Comics Month apparently continues with a Bendis-fest: Brian Michael Bendis’ Ultimate Spider-Man, vol. 4 and Alias, vol. 1 .
Ultimate Spider-Man continues in its superheroey goodness (I’ve reviewed the previous volumes already), but the series is starting to change somewhat in character: In the first volumes, Bendis was very consciously reinventing the Spider-Man mythology, but at this point, he’s done with that project. The mythos is reinvented, and now he’s just telling stories set in it, without worrying too terribly much about retelling old storylines in new ways. So we have a bit of an X-Men crossover, some Kingpin stuff, and the beginnings of a Black Cat plot, but they feel like organic developments flowing out of the situation, not Classic Spider-Man stories retold for a new audience.
And speaking of Classic Marvel, Alias (which is not connected to the TV show, despite a similar logo) is an interesting take on that familiar old Marvel Universe. The protagonist is a private investigator with a superhero background, which is the same set—up as Bendis’s unimpressive Powers books, but here it works. Why? Well, the foreword burbles on about how amazing it is that Bendis is writing an adult book that says “fuck”, but goes on to say that, okay, it’s not amazing in general, it’s amazing because it’s Marvel.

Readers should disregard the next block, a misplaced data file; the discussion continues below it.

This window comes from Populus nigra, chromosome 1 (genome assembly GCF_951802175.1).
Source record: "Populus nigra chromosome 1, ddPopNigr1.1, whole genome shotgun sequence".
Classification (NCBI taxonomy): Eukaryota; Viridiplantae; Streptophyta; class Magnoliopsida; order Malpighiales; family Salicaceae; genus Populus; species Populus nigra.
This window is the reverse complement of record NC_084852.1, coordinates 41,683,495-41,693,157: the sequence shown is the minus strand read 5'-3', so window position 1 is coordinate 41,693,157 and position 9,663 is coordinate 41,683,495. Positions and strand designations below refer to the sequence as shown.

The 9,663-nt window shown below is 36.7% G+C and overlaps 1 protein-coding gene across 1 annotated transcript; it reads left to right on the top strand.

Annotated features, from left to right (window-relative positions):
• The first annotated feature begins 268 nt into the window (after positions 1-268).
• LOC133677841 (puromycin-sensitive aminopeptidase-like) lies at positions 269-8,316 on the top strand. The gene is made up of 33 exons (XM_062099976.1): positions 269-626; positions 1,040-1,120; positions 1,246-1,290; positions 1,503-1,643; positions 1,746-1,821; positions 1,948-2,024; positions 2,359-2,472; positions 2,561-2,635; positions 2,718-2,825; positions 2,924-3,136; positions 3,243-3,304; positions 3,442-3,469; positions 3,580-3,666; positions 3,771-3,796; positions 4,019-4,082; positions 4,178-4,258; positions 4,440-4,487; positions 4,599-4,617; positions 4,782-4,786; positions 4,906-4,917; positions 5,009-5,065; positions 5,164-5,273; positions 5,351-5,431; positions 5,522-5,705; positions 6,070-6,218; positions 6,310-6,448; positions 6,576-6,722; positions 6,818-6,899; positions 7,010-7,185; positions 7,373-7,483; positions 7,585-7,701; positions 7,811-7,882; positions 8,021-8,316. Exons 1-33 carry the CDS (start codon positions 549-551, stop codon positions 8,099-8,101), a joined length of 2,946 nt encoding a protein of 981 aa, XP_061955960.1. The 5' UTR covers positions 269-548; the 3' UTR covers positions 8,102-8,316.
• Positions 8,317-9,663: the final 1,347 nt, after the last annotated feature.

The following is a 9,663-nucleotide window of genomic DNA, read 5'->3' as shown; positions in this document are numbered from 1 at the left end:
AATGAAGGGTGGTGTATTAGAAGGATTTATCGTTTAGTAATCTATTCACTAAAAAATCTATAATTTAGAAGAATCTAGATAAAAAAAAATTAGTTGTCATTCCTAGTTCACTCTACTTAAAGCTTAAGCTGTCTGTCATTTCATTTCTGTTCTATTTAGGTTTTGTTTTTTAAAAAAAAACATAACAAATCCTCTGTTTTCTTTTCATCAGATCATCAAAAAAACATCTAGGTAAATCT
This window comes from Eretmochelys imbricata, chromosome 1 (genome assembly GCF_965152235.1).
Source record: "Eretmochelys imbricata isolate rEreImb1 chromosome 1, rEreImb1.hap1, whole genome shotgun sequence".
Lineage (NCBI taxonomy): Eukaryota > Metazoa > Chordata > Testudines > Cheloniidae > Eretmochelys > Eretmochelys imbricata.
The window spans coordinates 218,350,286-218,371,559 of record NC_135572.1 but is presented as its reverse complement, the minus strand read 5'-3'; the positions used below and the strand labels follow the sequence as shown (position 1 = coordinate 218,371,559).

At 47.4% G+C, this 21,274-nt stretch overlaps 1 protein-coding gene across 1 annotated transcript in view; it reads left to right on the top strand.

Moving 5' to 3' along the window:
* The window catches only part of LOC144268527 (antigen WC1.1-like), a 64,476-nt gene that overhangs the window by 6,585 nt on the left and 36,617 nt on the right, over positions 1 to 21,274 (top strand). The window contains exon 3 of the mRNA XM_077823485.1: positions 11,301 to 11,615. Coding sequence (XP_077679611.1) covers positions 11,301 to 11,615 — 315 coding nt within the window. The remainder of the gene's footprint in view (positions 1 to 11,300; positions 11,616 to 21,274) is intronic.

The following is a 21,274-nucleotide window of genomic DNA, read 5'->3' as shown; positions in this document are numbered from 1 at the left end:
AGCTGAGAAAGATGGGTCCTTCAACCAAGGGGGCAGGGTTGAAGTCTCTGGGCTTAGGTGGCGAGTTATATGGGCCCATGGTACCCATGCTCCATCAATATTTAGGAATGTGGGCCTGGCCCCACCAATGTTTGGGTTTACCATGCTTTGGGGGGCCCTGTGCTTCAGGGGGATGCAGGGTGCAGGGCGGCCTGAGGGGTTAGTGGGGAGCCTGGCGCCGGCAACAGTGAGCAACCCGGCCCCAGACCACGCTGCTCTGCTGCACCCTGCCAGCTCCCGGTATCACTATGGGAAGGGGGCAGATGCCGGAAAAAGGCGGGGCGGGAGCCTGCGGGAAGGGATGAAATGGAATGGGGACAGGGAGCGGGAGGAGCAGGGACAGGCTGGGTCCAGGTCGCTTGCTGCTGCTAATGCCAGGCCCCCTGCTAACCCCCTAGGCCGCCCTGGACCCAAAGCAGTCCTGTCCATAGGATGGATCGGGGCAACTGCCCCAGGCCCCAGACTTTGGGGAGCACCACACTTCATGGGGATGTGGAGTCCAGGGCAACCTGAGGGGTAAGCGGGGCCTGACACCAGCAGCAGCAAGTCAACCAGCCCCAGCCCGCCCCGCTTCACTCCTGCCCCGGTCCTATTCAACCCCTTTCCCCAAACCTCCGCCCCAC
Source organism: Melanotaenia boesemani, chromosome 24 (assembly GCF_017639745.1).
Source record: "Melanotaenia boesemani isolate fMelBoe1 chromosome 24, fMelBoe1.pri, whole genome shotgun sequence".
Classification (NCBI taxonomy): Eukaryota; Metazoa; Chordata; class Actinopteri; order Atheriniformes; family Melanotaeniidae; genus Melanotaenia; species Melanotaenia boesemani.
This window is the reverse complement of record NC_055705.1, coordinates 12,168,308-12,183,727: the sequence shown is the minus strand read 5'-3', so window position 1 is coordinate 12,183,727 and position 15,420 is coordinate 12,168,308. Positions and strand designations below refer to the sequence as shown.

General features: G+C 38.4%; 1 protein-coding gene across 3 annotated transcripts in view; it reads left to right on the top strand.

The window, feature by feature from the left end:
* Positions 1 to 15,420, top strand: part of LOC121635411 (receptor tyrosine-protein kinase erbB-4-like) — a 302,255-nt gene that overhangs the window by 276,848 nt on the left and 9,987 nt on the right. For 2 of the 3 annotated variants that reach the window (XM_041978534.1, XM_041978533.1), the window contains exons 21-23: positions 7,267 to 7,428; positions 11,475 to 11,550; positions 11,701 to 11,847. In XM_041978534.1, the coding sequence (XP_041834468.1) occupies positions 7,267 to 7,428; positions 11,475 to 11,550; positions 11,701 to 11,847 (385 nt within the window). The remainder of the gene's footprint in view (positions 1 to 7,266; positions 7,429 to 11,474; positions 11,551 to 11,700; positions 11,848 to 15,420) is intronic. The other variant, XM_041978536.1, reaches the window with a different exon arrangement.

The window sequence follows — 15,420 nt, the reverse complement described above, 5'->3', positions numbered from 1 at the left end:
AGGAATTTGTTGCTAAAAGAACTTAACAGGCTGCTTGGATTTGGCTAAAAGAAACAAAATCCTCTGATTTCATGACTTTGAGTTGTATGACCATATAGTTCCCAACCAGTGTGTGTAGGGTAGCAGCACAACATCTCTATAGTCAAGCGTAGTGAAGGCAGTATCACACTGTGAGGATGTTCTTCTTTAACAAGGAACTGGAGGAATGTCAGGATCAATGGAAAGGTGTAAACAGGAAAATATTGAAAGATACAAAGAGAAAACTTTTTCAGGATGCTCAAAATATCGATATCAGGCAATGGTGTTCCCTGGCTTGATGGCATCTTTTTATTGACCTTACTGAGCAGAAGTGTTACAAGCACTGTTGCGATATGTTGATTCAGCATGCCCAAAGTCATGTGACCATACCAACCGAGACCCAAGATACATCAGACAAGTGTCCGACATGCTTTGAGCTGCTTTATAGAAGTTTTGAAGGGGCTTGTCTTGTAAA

And so it is. Reading a book about the seamy underbelly of random superheroes isn’t very interesting any more, but reading about the not-all-that-seamy underbelly of Marvel superheroes is. Plus, the dialogue is just great here, with lots of genuinely funny moments that nicely offset a tone that could otherwise be too grim. As with Busiek’s Marvels, I suspect that this would lose much of its appeal for those who aren’t familiar with the Marvel Universe, but for those who are, it’s very much worth reading.